Your salon disposes of a great deal of paper and cardboard. Even if yours is a “paperless” business (for example, you print neither receipts nor invoices), much of your inventory probably comes in small branded boxes which were probably shipped to you in larger boxes. You may also have an assortment of magazines or newspapers that you offer for reading material. Your business may even be a dumping ground for takeaway cups which, as you will see, typically cannot be recycled with the rest of your paper. Your salon brings in as well as disposes of a steady flow of paper and cardboard which, as you well know, you often pay for on both ends.
Paper is highly recyclable and it is incredibly important to make sure it does actually get recycled. Read our article Why is it important to recycle paper? to understand why. In this article, you will learn about how your business can help stop deforestation and save the trees!
Paperless receipts and invoices. Many point of sale (POS) systems now let businesses offer their in-store customers paperless receipts which can be sent by email or text message. This is good news as many receipt printing systems are designed for BPA-containing paper which is both toxic and non-recyclable. Wix and Shopify are two examples of POS systems offering paperless receipts.
Similarly, invoicing can be prepared without paper and there are many options on the market for all sizes of business. These two simple solutions will be huge steps in helping to fully digitize your salon and banish unnecessary paper from your business space.
“Going paperless”. By going paperless, we mean organising and managing your business completely digitally thereby eliminating actual, physical paper for things like paychecks, invoices, bills and tax returns. It involves digitally archiving all of your business' current and past documents and integrating a virtual management system for future documents.
Writing for Forbes, Eugene Xiong points out two approaches for businesses to ditch needless paper: by converting existing documents to digital or by not using paper to begin with. He lists eight reasons to do either or both:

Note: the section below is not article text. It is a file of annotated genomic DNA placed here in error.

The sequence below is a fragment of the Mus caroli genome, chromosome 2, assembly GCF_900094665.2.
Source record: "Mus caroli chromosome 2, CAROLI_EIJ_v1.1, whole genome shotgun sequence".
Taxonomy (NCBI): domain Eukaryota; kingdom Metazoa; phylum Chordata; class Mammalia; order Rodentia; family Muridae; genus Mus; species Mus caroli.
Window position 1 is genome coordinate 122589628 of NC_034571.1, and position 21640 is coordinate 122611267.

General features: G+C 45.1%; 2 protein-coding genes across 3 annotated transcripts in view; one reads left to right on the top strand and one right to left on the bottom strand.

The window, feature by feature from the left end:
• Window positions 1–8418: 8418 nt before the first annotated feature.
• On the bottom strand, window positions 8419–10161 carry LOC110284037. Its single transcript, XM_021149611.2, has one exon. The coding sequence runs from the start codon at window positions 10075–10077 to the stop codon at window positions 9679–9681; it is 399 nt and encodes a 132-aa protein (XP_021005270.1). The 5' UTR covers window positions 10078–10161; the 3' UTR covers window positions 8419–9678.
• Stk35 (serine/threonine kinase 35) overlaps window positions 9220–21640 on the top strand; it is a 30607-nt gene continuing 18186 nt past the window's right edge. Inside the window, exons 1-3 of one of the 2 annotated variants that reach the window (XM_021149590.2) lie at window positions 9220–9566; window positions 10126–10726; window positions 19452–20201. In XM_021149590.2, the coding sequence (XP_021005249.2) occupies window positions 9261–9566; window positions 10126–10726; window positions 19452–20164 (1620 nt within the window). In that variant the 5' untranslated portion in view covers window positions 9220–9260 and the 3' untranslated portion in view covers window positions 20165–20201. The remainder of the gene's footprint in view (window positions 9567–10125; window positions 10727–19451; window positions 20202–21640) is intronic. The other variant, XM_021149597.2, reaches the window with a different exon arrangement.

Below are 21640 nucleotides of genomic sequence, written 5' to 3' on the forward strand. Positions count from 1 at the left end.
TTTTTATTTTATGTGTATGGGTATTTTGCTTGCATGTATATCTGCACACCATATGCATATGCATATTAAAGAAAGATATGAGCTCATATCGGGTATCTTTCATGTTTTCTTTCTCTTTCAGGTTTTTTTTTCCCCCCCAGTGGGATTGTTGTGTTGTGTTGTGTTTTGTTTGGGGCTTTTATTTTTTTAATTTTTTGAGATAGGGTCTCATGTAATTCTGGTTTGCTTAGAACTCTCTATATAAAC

Save money and a tremendous amount of storage space.
Streamline and accelerate critical business processes.
Enable customer self-service.
Make accessing documents and information faster and easier.
Reduce the time and cost of editing, changing, and redistributing documents and forms.
Protect documents from getting lost or, worse, destroyed.
Improve the security of your data and confidential information.
Cut down on approval cycles.
The full article provides many ideas for going paperless and examples of ways to begin to do so. To read that, click here.
Reusable cups. When you and your stylists go for a cuppa, bring your own. You may already know that all the big coffee chains and some small ones discount from 25p to 50p off your coffee just for bringing a reusable cup. But did you ever add that up? If you were to buy a cuppa each working day for a year (eg five per week, 50 weeks per year), you could save £125. That’s 55 grande caffe Americanos from Starbucks or 125 filtered coffees from Pret a Manger.
It may seem straightforward but nevertheless we decided to also mention cuppas in your salon. How do you serve warm or cold drinks to your clients and staff? The most obvious swap out here, if you haven’t already done so, is to have old-fashioned reusable cups to hand. This will most definitely result in savings over time especially if your staff can minimise water usage.
Recycled paper. Here are some facts about recycling paper that may entice you to seek out recycled paper products and also to make sure your paper waste gets recycled:
Using recycled paper to make new paper reduces the number of trees that are cut down, conserving natural resources.
Every tonne of recycled fibre saves an average of 17 trees plus related pulping energy.
In some instances, recycling services are cheaper than trash-disposal services.
By using waste paper to produce new paper, disposal problems are reduced. The savings are at least 30,000 L of water, 3000–4000 kW h of electricity and 95% of air pollution for every tonne of paper used for recycling. Also, 3 yd3 of landfill space are saved. And in many cases, recovering paper for recycling can save communities money that they would otherwise have to spend for disposal.